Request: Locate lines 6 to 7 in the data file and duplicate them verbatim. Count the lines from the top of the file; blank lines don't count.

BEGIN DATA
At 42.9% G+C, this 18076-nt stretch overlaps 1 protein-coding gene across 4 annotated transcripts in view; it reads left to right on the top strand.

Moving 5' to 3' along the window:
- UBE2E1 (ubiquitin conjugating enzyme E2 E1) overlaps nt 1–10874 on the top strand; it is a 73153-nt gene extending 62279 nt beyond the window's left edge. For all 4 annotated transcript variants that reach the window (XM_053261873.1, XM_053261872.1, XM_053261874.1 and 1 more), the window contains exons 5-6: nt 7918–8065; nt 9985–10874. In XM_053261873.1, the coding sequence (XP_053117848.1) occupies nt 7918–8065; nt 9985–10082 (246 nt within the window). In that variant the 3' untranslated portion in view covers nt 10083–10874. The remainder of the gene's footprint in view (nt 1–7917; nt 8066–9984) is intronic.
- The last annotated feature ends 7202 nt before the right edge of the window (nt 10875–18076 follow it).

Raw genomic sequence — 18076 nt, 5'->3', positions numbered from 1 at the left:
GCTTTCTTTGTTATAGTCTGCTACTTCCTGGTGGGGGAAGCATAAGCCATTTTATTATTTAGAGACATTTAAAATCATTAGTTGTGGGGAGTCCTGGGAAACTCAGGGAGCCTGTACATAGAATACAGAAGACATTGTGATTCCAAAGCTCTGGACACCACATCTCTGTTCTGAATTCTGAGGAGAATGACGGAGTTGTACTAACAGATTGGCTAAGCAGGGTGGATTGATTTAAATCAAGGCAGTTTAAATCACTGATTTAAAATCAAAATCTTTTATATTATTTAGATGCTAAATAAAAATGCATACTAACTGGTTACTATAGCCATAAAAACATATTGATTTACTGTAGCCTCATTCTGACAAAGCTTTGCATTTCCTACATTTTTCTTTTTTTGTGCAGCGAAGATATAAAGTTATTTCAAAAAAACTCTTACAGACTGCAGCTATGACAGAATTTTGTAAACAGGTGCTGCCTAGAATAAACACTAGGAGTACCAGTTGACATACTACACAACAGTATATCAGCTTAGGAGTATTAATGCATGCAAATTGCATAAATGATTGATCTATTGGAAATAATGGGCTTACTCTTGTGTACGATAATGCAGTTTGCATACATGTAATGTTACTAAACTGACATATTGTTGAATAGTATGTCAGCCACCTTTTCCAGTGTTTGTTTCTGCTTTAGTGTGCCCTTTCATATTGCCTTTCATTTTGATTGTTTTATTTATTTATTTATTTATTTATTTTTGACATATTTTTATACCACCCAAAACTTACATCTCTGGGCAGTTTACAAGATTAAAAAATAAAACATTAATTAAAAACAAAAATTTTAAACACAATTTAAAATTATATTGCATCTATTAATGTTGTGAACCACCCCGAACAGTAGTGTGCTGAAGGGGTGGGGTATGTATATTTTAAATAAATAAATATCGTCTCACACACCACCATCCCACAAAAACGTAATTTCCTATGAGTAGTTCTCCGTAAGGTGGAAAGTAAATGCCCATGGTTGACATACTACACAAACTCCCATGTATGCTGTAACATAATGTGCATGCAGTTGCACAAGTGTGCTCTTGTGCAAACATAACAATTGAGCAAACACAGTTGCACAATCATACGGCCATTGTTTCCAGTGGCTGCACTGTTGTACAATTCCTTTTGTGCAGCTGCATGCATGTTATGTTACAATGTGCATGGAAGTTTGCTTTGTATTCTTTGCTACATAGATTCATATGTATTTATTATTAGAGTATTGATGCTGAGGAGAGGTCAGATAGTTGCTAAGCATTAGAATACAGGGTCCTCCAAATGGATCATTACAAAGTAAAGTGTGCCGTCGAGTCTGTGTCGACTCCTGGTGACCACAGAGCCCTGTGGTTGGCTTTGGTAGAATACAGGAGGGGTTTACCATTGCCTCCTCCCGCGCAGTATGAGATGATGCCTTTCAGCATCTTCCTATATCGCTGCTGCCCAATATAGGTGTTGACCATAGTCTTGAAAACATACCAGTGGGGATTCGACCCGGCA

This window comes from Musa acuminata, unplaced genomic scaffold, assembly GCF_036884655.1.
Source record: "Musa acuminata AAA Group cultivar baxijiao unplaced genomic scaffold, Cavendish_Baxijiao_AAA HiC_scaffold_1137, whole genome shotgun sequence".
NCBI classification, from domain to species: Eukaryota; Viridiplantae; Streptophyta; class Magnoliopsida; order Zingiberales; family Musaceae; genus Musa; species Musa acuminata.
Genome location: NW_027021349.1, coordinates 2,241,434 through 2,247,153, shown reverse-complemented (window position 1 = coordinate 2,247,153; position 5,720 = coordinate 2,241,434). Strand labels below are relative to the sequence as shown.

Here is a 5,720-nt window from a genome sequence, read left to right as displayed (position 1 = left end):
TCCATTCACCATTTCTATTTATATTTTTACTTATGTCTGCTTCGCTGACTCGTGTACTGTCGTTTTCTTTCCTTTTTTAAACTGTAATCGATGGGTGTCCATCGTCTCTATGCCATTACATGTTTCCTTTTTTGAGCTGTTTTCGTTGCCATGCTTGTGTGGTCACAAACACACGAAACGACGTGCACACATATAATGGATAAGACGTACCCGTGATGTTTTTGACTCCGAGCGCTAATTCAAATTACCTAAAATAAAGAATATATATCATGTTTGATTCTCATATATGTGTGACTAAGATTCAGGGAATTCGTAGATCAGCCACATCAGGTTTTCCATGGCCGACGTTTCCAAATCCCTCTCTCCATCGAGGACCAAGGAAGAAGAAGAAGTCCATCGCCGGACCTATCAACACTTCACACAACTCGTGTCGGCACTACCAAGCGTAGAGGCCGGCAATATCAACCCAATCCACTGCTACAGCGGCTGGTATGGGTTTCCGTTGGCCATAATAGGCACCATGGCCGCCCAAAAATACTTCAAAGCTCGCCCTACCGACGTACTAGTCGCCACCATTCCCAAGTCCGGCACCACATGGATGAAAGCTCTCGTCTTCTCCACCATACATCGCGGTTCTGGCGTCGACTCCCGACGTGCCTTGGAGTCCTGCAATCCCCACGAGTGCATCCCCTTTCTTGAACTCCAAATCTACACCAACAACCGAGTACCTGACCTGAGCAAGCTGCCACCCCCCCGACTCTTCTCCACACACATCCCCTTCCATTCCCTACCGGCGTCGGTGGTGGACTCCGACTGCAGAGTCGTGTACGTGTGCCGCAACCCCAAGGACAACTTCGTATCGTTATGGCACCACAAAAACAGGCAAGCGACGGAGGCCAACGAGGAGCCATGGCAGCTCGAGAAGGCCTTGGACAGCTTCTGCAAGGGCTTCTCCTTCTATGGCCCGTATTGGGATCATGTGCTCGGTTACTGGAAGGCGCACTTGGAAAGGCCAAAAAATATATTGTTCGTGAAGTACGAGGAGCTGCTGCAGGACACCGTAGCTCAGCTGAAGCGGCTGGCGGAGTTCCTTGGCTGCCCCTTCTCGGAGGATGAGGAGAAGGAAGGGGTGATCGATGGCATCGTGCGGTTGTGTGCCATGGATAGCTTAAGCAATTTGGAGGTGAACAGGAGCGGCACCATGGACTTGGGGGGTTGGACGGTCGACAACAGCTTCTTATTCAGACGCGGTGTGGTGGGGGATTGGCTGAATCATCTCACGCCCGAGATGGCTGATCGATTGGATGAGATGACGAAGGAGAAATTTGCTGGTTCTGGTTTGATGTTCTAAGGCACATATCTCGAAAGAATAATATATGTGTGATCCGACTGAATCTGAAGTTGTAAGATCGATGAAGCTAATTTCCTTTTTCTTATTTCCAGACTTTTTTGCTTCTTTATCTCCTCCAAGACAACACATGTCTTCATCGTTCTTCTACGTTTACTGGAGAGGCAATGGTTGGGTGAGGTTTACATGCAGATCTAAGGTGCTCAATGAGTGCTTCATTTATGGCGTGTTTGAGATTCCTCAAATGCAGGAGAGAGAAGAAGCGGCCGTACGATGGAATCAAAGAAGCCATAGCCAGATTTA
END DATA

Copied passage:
GCTTTCTTTGTTATAGTCTGCTACTTCCTGGTGGGGGAAGCATAAGCCATTTTATTATTTAGAGACATTTAAAATCATTAGTTGTGGGGAGTCCTGGGAAACTCAGGGAGCCTGTACATAGAATACAGAAGACATTGTGATTCCAAAGCTCTGGACACCACATCTCTGTTCTGAATTCTGAGGAGAATGACGGAGTTGTACTAACAGATTGGCTAAGCAGGGTGGATTGATTTAAATCAAGGCAGTTTAAATCACTGATTTAAAATCAAAATCTTTTATATTATTTAGATGCTAAATAAAAATGCATACTAACTGGTTACTATAGCCATAAAAACATATTGATTTACTGTAGCCTCATTCTGACAAAGCTTTGCATTTCCTACATTTTTCTTTTTTTGTGCAGCGAAGATATAAAGTTATTTCAAAAAAACTCTTACAGACTGCAGCTATGACAGAATTTTGTAAACAGGTGCTGCCTAGAATAAACACTAGGAGTACCAGTTGACATACTACACAACAGTATATCAGCTTAGGAGTATTAATGCATGCAAATTGCATAAATGATTGATCTATTGGAAATAATGGGCTTACTCTTGTGTACGATAATGCAGTTTGCATACATGTAATGTTACTAAACTGACATATTGTTGAATAGTATGTCAGCCACCTTTTCCAGTGTTTGTTTCTGCTTTAGTGTGCCCTTTCATATTGCCTTTCATTTTGATTGTTTTATTTATTTATTTATTTATTTATTTTTGACATATTTTTATACCACCCAAAACTTACATCTCTGGGCAGTTTACAAGATTAAAAAATAAAACATTAATTAAAAACAAAAATTTTAAACACAATTTAAAATTATATTGCATCTATTAATGTTGTGAACCACCCCGAACAGTAGTGTGCTGAAGGGGTGGGGTATGTATATTTTAAATAAATAAATATCGTCTCACACACCACCATCCCACAAAAACGTAATTTCCTATGAGTAGTTCTCCGTAAGGTGGAAAGTAAATGCCCATGGTTGACATACTACACAAACTCCCATGTATGCTGTAACATAATGTGCATGCAGTTGCACAAGTGTGCTCTTGTGCAAACATAACAATTGAGCAAACACAGTTGCACAATCATACGGCCATTGTTTCCAGTGGCTGCACTGTTGTACAATTCCTTTTGTGCAGCTGCATGCATGTTATGTTACAATGTGCATGGAAGTTTGCTTTGTATTCTTTGCTACATAGATTCATATGTATTTATTATTAGAGTATTGATGCTGAGGAGAGGTCAGATAGTTGCTAAGCATTAGAATACAGGGTCCTCCAAATGGATCATTACAAAGTAAAGTGTGCCGTCGAGTCTGTGTCGACTCCTGGTGACCACAGAGCCCTGTGGTTGGCTTTGGTAGAATACAGGAGGGGTTTACCATTGCCTCCTCCCGCGCAGTATGAGATGATGCCTTTCAGCATCTTCCTATATCGCTGCTGCCCAATATAGGTGTTGACCATAGTCTTGAAAACATACCAGTGGGGATTCGACCCGGCA

This window comes from Musa acuminata, unplaced genomic scaffold, assembly GCF_036884655.1.